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You and Your Teen Daughter Can Be Friends!

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Teens are in an equally difficult and wonderful phase of life. It lasts for a relatively short time before other facets of responsibilities begin to take shape in the form of finding and keeping a job, paying bills, marrying and staying married, finding a work-life balance, etc.

Though all mothers are aware of the wonders and challenges of the six years of being a teenager--since they have gone through it themselves--it seems almost ironic that they often seem to be at loggerheads on social issues with their own daughters through this crucial period. Let us take a closer look at how both your daughter and you can glide through this period and bond more effectively.

1. Know that your teenage daughter loves and needs you.
Teenage girls experience more peer pressure than their male counterparts (Source: Sexuality Information and Education Council of the United States; October 15, 1999; 'Voices of a Generation; Teenage Girls on Sex, School, and Self'- a new report released by the American Association of University Women Educational Foundation (AAUW); URL:http://www.thebody.com/content/art2349.html). They try and keep up with the trends and ape attitudes and lifestyles of the "leader" of their group or a celebrity. The need to conform is greater in teenage girls. This may make her aloof from you and the family who was earlier her primary support group. Mothers should know this. They must be confident that their teenage daughter still loves and needs them though she may behave quite the opposite. Like most children any age, they love and look for support from their families, particularly from their mothers.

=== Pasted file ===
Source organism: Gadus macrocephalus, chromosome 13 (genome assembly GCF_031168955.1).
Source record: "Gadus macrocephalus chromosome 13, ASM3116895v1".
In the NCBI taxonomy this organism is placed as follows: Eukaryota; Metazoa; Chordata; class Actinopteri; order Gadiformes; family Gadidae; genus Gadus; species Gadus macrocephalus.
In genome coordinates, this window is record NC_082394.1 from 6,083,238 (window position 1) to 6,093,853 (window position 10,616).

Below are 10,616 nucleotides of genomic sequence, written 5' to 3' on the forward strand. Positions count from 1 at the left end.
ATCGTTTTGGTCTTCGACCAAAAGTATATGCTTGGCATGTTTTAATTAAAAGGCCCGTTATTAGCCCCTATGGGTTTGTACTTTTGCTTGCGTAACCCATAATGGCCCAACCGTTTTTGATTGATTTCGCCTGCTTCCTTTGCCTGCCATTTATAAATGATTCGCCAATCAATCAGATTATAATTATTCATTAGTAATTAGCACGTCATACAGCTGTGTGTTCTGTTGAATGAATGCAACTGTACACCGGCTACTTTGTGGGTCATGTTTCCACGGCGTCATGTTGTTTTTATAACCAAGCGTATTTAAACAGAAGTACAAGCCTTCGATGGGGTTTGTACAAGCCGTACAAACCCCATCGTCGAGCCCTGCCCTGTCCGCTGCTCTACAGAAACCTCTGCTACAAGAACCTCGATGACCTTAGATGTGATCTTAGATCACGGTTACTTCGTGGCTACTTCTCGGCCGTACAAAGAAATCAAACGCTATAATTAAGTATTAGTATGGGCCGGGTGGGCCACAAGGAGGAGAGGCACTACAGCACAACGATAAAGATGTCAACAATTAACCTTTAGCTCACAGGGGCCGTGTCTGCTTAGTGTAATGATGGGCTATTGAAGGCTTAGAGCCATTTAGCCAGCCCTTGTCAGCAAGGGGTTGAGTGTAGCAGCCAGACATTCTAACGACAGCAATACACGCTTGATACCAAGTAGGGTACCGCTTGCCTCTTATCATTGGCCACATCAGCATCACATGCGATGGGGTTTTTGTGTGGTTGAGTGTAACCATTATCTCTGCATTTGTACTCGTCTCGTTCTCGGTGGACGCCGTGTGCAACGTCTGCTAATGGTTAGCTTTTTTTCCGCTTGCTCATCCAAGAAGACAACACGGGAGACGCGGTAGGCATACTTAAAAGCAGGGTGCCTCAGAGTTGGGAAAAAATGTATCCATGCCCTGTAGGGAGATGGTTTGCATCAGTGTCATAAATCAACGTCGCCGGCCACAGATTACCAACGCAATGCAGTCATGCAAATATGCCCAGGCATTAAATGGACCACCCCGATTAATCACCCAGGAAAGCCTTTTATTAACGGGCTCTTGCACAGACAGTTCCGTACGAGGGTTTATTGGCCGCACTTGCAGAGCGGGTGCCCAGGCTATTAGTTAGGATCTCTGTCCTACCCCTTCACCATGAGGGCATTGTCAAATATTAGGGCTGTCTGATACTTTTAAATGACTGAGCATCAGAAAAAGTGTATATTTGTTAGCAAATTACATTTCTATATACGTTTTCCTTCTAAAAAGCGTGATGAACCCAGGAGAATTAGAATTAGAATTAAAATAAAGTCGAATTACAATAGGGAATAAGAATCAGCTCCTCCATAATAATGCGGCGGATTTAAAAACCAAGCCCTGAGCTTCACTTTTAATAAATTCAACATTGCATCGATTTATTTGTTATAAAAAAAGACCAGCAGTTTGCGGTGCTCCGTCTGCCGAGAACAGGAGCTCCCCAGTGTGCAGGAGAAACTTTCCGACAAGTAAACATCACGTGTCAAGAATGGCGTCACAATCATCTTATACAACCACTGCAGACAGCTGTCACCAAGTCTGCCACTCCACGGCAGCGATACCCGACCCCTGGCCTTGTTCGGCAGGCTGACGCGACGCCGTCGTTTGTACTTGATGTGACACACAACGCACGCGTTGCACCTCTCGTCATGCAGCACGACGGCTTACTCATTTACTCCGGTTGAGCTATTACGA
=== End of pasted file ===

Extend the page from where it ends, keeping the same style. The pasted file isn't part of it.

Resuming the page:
2. Keep communication lines open at all times!
A major part of any relationship’s health depends on communication and it is no different for a mother-daughter relationship at any phase of life. Teenagers have the need to talk. They often find the need satisfied in their peer groups because they feel they are understood there. A mother can be in the communication loop by encouraging her teen to talk to her when she is at home.

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We value and respect our HERWriters' experiences, but everyone is different. Many of our writers are speaking from personal experience, and what's worked for them may not work for you. Their articles are not a substitute for medical advice, although we hope you can gain knowledge from their insight.

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